by Jonathan Morris
BBC News Online South West
The islanders of one of the UK's smallest outposts, Herm, have been waiting 800 years for this occasion.
The island was bought by Guernsey after World War II
On Wednesday the Prince of Wales will become the first royal visitor to set foot on the island, population 55.
The occasion is to mark 800 years since the Channel Islands pledged their allegiance to the Crown, rather than their nearer neighbours in France.
At Herm School, which has two girls and seven boys aged four to nine, pupils are taking the visit in their stride.
Teacher in charge Janet Sandrey said: "It's a close-run thing at the moment between the royal visit and the latest hatching of some chickens in their list of priorities."
The children attend the school until the age of nine when they go to a weekly boarding school in Guernsey.
The island is one of the smallest Channel Islands
"We're just hoping the weather holds out," said Mrs Sandrey, who comes in by boat every day from Guernsey.
"The forecast is horrendous and the boat may not be able to get into the harbour."
A decision is due to be taken later on Wednesday on whether it is safe for the prince to land at Rosaire Steps at the harbour.
Adrian Heyworth, who manages the island with wife Pennie, said: "The prince is very interested in seeing around the island because it is very similar to the Scilly Isles which is part of the Duchy of Cornwall.
"I believe he is interested to learn how this island is managed."
The prince is due to arrive at Rosaire Steps to meet all 55 island residents under the flagpole on the lawn of the White House Hotel, the island's only one. The 500-acre island also has only one pub and one main shop.
From there he will walk up the hill to the Norman church of St Tugual's, the island's only church, where Mr Heyworth or his wife give sermons on a Sunday. There is no vicar.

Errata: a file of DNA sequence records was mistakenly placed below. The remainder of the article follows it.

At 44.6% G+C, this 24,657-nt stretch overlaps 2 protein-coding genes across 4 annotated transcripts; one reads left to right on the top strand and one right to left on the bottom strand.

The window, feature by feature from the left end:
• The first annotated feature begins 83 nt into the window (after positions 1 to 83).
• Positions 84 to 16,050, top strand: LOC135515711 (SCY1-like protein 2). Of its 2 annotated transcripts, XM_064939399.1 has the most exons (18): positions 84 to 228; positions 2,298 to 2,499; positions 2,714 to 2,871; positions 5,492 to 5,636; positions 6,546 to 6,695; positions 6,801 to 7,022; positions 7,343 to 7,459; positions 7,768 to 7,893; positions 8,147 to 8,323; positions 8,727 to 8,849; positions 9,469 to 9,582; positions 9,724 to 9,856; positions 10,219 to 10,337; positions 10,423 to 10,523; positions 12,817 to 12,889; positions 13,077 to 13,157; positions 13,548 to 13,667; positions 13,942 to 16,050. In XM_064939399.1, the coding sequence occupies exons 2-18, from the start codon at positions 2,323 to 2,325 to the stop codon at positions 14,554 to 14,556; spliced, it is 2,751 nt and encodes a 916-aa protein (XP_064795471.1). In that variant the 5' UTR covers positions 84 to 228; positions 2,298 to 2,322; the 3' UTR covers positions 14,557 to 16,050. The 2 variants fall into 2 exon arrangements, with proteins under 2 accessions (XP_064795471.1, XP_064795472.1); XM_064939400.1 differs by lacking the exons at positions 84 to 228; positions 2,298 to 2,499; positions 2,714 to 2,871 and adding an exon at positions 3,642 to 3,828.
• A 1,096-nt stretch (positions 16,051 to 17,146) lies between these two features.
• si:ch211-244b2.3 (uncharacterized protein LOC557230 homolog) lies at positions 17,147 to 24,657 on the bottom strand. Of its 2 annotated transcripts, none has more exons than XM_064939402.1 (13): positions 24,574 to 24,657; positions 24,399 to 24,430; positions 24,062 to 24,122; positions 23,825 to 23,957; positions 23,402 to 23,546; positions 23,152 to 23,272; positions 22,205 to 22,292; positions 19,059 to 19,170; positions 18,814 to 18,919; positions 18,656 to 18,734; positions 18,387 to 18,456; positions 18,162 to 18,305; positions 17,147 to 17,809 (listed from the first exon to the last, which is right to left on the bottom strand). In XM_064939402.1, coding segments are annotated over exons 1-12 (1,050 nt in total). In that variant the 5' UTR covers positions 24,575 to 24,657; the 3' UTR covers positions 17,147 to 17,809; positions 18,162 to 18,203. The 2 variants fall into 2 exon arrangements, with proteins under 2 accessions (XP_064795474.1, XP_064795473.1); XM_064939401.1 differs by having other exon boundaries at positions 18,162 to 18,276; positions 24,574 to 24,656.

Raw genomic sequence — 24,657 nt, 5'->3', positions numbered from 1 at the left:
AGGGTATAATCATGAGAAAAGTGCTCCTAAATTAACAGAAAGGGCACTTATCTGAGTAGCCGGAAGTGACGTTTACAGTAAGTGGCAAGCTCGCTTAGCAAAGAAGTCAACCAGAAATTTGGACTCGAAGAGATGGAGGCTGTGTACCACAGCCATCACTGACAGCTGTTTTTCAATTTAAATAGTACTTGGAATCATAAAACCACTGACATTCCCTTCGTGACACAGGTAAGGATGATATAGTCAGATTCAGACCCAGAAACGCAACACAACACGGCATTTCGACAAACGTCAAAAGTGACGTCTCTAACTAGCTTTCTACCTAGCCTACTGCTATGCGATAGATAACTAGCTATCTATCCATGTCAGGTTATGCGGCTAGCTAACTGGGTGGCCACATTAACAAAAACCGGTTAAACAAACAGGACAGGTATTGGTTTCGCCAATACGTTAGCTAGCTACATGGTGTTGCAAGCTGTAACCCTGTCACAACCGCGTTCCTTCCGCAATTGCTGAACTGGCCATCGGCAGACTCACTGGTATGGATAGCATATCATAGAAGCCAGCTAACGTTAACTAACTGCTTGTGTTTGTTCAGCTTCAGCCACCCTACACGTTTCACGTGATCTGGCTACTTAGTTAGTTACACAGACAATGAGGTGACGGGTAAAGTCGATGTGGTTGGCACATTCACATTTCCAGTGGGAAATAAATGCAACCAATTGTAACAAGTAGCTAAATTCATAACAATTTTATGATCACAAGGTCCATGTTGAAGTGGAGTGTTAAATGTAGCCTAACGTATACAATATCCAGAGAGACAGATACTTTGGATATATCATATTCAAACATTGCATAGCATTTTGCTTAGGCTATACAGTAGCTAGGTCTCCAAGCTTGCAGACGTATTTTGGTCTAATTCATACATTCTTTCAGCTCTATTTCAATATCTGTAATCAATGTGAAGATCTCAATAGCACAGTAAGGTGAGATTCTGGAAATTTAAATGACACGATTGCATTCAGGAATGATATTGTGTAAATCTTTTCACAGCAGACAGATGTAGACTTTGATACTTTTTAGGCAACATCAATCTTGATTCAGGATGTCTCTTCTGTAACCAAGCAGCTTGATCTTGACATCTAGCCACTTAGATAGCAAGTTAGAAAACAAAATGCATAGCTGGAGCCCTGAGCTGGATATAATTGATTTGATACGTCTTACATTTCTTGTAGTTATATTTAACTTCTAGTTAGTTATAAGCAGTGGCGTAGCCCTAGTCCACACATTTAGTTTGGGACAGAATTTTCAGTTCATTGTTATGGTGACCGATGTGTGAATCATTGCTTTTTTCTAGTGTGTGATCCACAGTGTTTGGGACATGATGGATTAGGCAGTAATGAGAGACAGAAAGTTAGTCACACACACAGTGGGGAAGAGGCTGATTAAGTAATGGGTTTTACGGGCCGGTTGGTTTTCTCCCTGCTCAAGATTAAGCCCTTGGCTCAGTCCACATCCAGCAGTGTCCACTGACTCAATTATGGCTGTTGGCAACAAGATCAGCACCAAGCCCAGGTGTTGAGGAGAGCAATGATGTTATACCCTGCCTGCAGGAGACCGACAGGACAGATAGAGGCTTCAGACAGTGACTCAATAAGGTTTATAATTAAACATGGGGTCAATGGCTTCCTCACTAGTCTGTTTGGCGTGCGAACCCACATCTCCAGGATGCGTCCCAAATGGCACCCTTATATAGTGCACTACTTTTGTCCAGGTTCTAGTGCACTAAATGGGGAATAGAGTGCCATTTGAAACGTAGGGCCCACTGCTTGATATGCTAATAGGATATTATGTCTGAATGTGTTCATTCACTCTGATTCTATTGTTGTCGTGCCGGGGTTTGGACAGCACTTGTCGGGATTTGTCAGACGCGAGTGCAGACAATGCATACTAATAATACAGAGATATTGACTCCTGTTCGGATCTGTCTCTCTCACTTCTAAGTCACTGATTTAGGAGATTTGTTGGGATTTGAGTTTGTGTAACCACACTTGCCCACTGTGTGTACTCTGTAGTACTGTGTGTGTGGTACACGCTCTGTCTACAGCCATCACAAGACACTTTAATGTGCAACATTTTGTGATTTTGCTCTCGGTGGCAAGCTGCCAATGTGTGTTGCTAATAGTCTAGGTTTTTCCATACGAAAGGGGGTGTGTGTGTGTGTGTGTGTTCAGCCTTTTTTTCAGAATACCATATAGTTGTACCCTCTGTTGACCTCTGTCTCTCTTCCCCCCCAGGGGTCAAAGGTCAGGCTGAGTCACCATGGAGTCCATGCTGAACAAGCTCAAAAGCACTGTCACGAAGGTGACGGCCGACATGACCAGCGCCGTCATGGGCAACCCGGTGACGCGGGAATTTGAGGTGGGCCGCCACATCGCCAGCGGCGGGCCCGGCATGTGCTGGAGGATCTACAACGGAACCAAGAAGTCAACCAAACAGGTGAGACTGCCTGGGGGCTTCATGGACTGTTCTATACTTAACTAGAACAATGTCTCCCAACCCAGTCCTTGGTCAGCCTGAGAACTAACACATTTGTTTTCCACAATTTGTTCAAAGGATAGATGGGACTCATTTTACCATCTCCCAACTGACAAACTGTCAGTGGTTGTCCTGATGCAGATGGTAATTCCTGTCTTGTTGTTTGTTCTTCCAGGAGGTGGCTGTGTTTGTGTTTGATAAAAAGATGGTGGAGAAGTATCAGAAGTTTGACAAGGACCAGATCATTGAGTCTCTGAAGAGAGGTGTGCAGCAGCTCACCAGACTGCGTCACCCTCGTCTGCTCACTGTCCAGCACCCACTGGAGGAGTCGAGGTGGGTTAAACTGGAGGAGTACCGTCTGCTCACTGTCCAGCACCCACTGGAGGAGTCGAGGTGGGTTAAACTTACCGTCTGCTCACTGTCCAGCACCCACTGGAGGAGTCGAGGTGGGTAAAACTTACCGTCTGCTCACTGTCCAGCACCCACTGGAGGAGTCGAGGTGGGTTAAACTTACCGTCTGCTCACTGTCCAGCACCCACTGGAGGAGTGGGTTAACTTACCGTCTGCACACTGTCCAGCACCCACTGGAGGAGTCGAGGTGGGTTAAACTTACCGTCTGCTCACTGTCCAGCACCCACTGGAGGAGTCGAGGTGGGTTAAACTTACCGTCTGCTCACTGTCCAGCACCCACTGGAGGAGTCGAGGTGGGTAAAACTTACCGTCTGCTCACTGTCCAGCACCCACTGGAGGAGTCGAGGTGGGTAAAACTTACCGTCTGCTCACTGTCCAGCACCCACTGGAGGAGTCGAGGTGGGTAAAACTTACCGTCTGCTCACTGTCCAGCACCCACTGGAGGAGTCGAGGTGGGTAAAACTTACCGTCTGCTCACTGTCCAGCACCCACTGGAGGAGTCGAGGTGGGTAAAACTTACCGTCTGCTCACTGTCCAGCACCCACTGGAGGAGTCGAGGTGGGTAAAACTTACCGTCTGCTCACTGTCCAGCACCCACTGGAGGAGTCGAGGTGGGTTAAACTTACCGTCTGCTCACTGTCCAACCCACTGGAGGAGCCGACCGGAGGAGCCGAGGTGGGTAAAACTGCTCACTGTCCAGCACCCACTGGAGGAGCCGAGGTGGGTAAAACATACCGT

The 75 minute visit is part of a two-day excursion around the Channel Islands which were part of the lands of the Dukes of Normandy when William the Conqueror extended his domain by conquering England.
In 1204 King John lost Normandy, but the islanders, many of whom had landed interests in England, decided to align themselves with the English.
No cars are allowed on the island
And there they have remained - bar occupation by the Germans during World War II.
Today they are counted as part of the British Isles, but not of the UK or the EU, with their own governments and generous taxation systems.
After World War II Herm was left derelict and abandoned until the Guernsey authorities bought it from the Crown - the fee has never been disclosed.
Herm, unlike its bigger, feudally-run neighbour Sark, comes under Guernsey's jurisdiction.
Peter and Jenny Wood were chosen as the first tenants of the island in 1949 and their daughter Pennie Heyworth - with husband Adrian - continue the family link with the island.
Mr Heyworth said: "We were very surprised when we heard Prince Charles was coming here.
"Normally we just get passed by because we do not have our own parliament and are more of a commercial undertaking."
He added: "We are absolutely thrilled. It's a tremendous event for the island community.
"We are, after all, the jewel in the crown of the Channel Islands."